There may be no more appropriate band in pop music today to perform a pair of concerts titled "Evenings of Sex and Death" than Stars, the Canadian indie pop quintet best known for songs like "Your Ex-Lover is Dead."
In six albums over 12 years, Torquil Campbell and company have kept a laserlike focus on those ideas and, at times, their intersection ("I am destroyer/I am lover," Amy Millan sings on "Death to Death").
As the band prepares for its weekend shows at the Music Hall of Williamsburg, amNY caught up with Campbell to talk about life, death and why soul music may have been the king of both.
Aren't the topics of sex and death potentially too heavy for a pop music show? We've been around for ages and these two things have sort of been our obsession. We wanted to play two nights to cover those obsessions. It's pop music - the fragility of life and re-creating ourselves and destroying ourselves. So we thought we'd turn it into a couple of grim nights for everyone.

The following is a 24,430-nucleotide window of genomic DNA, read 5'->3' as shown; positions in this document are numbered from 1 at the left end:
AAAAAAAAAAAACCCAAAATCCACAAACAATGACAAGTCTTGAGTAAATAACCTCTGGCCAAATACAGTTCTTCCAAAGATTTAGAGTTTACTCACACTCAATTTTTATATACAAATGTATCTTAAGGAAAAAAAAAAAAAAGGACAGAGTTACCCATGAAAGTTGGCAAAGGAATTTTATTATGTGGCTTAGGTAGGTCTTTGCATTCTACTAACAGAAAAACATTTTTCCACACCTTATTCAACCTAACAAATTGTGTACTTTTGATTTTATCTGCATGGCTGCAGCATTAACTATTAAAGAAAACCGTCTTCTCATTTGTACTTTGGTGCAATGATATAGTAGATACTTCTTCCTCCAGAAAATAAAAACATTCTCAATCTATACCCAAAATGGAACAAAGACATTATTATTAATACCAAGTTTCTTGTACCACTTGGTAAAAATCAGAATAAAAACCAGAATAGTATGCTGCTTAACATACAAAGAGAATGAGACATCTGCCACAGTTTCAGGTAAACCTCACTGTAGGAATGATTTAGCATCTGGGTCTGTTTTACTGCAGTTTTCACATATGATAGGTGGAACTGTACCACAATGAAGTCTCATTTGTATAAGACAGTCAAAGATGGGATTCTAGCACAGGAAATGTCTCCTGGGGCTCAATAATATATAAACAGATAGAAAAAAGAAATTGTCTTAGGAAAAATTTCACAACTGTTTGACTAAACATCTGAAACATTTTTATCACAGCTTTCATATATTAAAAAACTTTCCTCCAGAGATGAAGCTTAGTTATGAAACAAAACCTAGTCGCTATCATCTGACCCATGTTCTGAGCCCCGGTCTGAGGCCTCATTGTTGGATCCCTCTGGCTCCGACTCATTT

Who are the artists that, to you, have been the best at covering sex and death? Obviously the Smiths were really huge in that for me, but, in a way, soul music is the form that had it down, because they reduced it to its absolute essentials. Singing a song where you say you need someone is about as elemental as it gets. ... Marvin Gaye, Donny Hathaway - they walk that perfect tension between life and death, between re-creation and destruction. They're able to contain that much in their vocals and they don't obfuscate. To me, soul music has always been the benchmark. It's as good as it got.
So much of music touring is about supporting a particular album. When you base a set list around a theme instead, does that open up more of your catalog for possible inclusion? We're going way back and all through [the catalog]. We're really trying to play songs that people haven't heard in a long time or at all. We're going to get together and rehearse and try to retrieve these things from the dusty box of our memories and cover the whole career.
If you go: Stars is at Music Hall of Williamsburg at 9 p.m. on Friday and Saturday, 66 N. Sixth St., Williamsburg, 718-486-5400, sold out.